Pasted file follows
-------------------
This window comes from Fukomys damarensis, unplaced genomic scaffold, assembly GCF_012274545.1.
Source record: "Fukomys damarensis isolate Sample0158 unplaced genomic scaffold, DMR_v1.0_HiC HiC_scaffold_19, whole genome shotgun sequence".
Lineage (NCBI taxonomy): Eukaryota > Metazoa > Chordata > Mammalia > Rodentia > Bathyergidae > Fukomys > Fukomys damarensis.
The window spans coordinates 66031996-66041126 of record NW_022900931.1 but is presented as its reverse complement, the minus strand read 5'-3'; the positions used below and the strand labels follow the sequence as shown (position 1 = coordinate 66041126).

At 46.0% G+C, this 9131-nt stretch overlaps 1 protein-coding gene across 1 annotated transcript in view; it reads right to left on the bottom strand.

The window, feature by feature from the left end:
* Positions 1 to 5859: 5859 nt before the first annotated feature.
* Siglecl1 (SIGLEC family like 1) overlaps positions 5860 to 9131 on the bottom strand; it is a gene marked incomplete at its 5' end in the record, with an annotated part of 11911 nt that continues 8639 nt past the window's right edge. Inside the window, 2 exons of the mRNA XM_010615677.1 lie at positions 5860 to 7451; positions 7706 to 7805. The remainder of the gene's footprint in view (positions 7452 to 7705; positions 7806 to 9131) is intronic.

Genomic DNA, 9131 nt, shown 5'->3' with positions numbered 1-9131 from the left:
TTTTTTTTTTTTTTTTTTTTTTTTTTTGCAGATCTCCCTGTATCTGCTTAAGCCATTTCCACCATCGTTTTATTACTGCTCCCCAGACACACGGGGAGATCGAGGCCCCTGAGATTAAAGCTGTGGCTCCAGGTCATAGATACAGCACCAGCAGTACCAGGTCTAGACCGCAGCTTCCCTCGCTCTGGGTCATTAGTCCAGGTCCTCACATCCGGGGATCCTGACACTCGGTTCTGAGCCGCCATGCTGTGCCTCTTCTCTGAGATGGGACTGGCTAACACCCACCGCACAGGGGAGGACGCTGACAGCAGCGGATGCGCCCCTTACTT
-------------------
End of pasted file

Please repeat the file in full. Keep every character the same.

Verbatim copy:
This window comes from Fukomys damarensis, unplaced genomic scaffold, assembly GCF_012274545.1.
Source record: "Fukomys damarensis isolate Sample0158 unplaced genomic scaffold, DMR_v1.0_HiC HiC_scaffold_19, whole genome shotgun sequence".
Lineage (NCBI taxonomy): Eukaryota > Metazoa > Chordata > Mammalia > Rodentia > Bathyergidae > Fukomys > Fukomys damarensis.
The window spans coordinates 66031996-66041126 of record NW_022900931.1 but is presented as its reverse complement, the minus strand read 5'-3'; the positions used below and the strand labels follow the sequence as shown (position 1 = coordinate 66041126).

At 46.0% G+C, this 9131-nt stretch overlaps 1 protein-coding gene across 1 annotated transcript in view; it reads right to left on the bottom strand.

The window, feature by feature from the left end:
* Positions 1 to 5859: 5859 nt before the first annotated feature.
* Siglecl1 (SIGLEC family like 1) overlaps positions 5860 to 9131 on the bottom strand; it is a gene marked incomplete at its 5' end in the record, with an annotated part of 11911 nt that continues 8639 nt past the window's right edge. Inside the window, 2 exons of the mRNA XM_010615677.1 lie at positions 5860 to 7451; positions 7706 to 7805. The remainder of the gene's footprint in view (positions 7452 to 7705; positions 7806 to 9131) is intronic.

Genomic DNA, 9131 nt, shown 5'->3' with positions numbered 1-9131 from the left:
TTTTTTTTTTTTTTTTTTTTTTTTTTTGCAGATCTCCCTGTATCTGCTTAAGCCATTTCCACCATCGTTTTATTACTGCTCCCCAGACACACGGGGAGATCGAGGCCCCTGAGATTAAAGCTGTGGCTCCAGGTCATAGATACAGCACCAGCAGTACCAGGTCTAGACCGCAGCTTCCCTCGCTCTGGGTCATTAGTCCAGGTCCTCACATCCGGGGATCCTGACACTCGGTTCTGAGCCGCCATGCTGTGCCTCTTCTCTGAGATGGGACTGGCTAACACCCACCGCACAGGGGAGGACGCTGACAGCAGCGGATGCGCCCCTTACTT